Stuart Hogg was taking contact in training with Glasgow Warriors this week and his participation in their opening European Champions Cup match against Exeter Chiefs tomorrow has not been categorically ruled out, but there is no need for his coaches to take any major gamble.

That is largely down to the form of Ruaridh Jackson, once seen as the future of the club as a playmaker, but now reborn, it seems, playing in the role that is traditionally described as a last line of defence but also provides much more freedom to attack.

“I have been enjoying it,” said the 29-year-old, who was only three days out of his teens when he made his Glasgow debut 10 seasons ago. 

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“I enjoy being out there on the pitch, running about, being out playing with the boys again. If it is playing full-back then I will be happy. If I get a shot at 10 I will be happy too, so at this stage I wouldn’t rule it out. But we have a lot of depth at 10 and Hoggy has been injured and the door has been opened for me so I have just been enjoying being on the pitch.”

That is not least because he is struggling to remember the last time he started, as he has this season, six successive matches, staying on the pitch throughout all of them to boot.

“It has been nice putting a string of games together that’s for sure. It gives you confidence playing week in and week out. I am feeling good for it and hopefully, touch wood, the body is holding up so far. There are a few aches and pains but that comes with the territory. 

“It has been good fun and I am enjoying it,” said Jackson, who made fewer than 40 appearances in three seasons with Wasps and Harlequins, many of them off the bench, after his initial spell with Glasgow ended in 2014.

Little wonder that he was keen to accept the opportunity to return to Scotstoun when it arose in the summer. This weekend’s match evokes memories of Jackson at his very best since he was widely credited with inspiring his team to victory at Exeter’s Sandy Park in 2014 albeit, a tad ironically, Hogg was the goal-kicker who registered the match-winning points as they recovered from a 10-point deficit.

That was the only season in which Glasgow met Exeter competitively, the Scottish side winning both encounters but still ending in bottom spot in the pool. While Jackson recognises that much has changed as he and his colleagues prepare for their latest bid to make an impact in European rugby, they can draw upon that experience.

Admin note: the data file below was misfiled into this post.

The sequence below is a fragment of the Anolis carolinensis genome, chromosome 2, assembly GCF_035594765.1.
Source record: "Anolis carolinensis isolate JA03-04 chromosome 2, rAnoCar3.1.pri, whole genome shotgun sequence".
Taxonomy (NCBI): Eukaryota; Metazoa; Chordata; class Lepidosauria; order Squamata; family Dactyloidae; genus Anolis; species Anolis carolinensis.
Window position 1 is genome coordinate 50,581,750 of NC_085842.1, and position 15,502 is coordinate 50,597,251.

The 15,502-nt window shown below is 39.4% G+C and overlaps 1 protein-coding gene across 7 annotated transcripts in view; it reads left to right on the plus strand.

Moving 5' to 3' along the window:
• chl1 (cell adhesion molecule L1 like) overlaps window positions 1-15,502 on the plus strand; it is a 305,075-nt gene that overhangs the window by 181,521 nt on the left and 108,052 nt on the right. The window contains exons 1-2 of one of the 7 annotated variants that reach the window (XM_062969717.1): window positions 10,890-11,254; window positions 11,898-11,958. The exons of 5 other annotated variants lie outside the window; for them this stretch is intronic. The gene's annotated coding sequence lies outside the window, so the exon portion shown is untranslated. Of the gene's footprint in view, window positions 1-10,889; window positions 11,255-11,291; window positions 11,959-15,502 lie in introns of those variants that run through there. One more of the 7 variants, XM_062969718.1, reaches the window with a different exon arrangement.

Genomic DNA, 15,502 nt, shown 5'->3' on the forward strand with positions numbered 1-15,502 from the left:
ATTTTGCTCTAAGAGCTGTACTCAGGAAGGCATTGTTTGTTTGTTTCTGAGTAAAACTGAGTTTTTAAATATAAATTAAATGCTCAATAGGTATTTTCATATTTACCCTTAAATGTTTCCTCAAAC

“We have both won championships since then,” Jackson noted. “It was a good few years ago, but we had them in the Heineken Cup and we got the win home and away. We know that we can beat them. Their team has probably not changed all that much since then and they have built a good core squad and have moved forward, so we know it is going to be tough. 

“They are a confident team that are hard to break down, with a good set piece, and we have to go down there and front up. Hopefully the forwards will give us a good platform so we can fire some shots and give it our best.

“It doesn’t get much harder down at Sandy Park. They are coming off the back of the championship last year. They are a fit team, a physical team and have a really good squad that has a tightness about them. They are 11 games on the trot at home so it is going to be a really big challenge for us.”

That said, the prospect of the trip to the West Country is one he views with relish rather than trepidation.

“I have played at Sandy Park a few times. I love playing there. It is a good track and the atmosphere is good fun,” he said. 

“The crowd really get into it. Even if it is against you it is good fun. It is loud, there is a bit of wind, it is a bit like here, not too dissimilar. They have a good vocal crowd that helps them out. 

“Hopefully we can turn that against them by getting down the right end and quietening their chants down a bit.”

They do so with every reason to believe in themselves having registered wins in difficult places already this season, against Connacht in sand-blasted Galway, in the capital of Welsh rugby and on a first competitive visit to South Africa when, at altitude, they out-lasted the Free State Cheetahs.

And there is still a conviction that there is better to come from them, which will need to be the case in what is a ferociously difficult pool containing three-time European champions Leinster and ex-Scotland coach Vern Cotter’s Montpellier, as well as the reigning English champions.

Each of their rivals have lost just one match this season, but it is Glasgow who go into the match knowing they have coped with all conditions, surfaces and atmospheres encountered so far this season as the only unbeaten team in the top tier of European rugby.

“Regarding our performances we are pretty critical of ourselves as we set high standards,” said Jackson.

“There have been a few games we have put ourselves under pressure when we did not need to. The fact that we won games when we were not at our best and got some performances of high quality. If we get things right from minute one to eighty we can be in a good position.”